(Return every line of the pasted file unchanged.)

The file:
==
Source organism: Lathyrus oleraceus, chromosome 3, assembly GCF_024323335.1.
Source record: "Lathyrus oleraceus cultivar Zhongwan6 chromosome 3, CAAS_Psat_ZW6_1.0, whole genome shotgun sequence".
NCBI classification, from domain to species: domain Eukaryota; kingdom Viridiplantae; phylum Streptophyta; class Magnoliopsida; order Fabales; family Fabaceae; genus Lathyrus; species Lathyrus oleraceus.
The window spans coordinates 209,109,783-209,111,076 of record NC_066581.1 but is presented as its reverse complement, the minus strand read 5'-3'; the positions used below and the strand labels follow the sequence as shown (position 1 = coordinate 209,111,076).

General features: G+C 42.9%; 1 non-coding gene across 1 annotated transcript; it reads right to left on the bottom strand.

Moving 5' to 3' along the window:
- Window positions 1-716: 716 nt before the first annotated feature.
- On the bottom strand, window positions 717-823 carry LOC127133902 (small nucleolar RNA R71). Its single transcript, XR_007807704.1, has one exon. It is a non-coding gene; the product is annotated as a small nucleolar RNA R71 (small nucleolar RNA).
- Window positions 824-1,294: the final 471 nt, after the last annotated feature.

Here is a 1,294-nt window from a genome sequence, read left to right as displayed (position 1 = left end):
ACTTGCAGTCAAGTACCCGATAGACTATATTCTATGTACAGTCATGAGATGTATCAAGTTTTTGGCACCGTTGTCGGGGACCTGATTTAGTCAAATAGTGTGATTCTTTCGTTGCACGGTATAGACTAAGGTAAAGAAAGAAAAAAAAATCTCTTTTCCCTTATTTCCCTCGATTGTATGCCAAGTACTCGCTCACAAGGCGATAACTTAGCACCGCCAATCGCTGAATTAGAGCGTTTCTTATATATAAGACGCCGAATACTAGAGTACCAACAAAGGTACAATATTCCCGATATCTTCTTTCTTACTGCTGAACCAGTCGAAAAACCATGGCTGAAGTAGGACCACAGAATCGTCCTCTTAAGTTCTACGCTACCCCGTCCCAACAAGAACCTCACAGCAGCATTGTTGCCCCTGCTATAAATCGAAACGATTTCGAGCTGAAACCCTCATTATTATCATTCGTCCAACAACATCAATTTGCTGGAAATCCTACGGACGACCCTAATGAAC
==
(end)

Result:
Source organism: Lathyrus oleraceus, chromosome 3, assembly GCF_024323335.1.
Source record: "Lathyrus oleraceus cultivar Zhongwan6 chromosome 3, CAAS_Psat_ZW6_1.0, whole genome shotgun sequence".
NCBI classification, from domain to species: domain Eukaryota; kingdom Viridiplantae; phylum Streptophyta; class Magnoliopsida; order Fabales; family Fabaceae; genus Lathyrus; species Lathyrus oleraceus.
The window spans coordinates 209,109,783-209,111,076 of record NC_066581.1 but is presented as its reverse complement, the minus strand read 5'-3'; the positions used below and the strand labels follow the sequence as shown (position 1 = coordinate 209,111,076).

General features: G+C 42.9%; 1 non-coding gene across 1 annotated transcript; it reads right to left on the bottom strand.

Moving 5' to 3' along the window:
- Window positions 1-716: 716 nt before the first annotated feature.
- On the bottom strand, window positions 717-823 carry LOC127133902 (small nucleolar RNA R71). Its single transcript, XR_007807704.1, has one exon. It is a non-coding gene; the product is annotated as a small nucleolar RNA R71 (small nucleolar RNA).
- Window positions 824-1,294: the final 471 nt, after the last annotated feature.

Here is a 1,294-nt window from a genome sequence, read left to right as displayed (position 1 = left end):
ACTTGCAGTCAAGTACCCGATAGACTATATTCTATGTACAGTCATGAGATGTATCAAGTTTTTGGCACCGTTGTCGGGGACCTGATTTAGTCAAATAGTGTGATTCTTTCGTTGCACGGTATAGACTAAGGTAAAGAAAGAAAAAAAAATCTCTTTTCCCTTATTTCCCTCGATTGTATGCCAAGTACTCGCTCACAAGGCGATAACTTAGCACCGCCAATCGCTGAATTAGAGCGTTTCTTATATATAAGACGCCGAATACTAGAGTACCAACAAAGGTACAATATTCCCGATATCTTCTTTCTTACTGCTGAACCAGTCGAAAAACCATGGCTGAAGTAGGACCACAGAATCGTCCTCTTAAGTTCTACGCTACCCCGTCCCAACAAGAACCTCACAGCAGCATTGTTGCCCCTGCTATAAATCGAAACGATTTCGAGCTGAAACCCTCATTATTATCATTCGTCCAACAACATCAATTTGCTGGAAATCCTACGGACGACCCTAATGAAC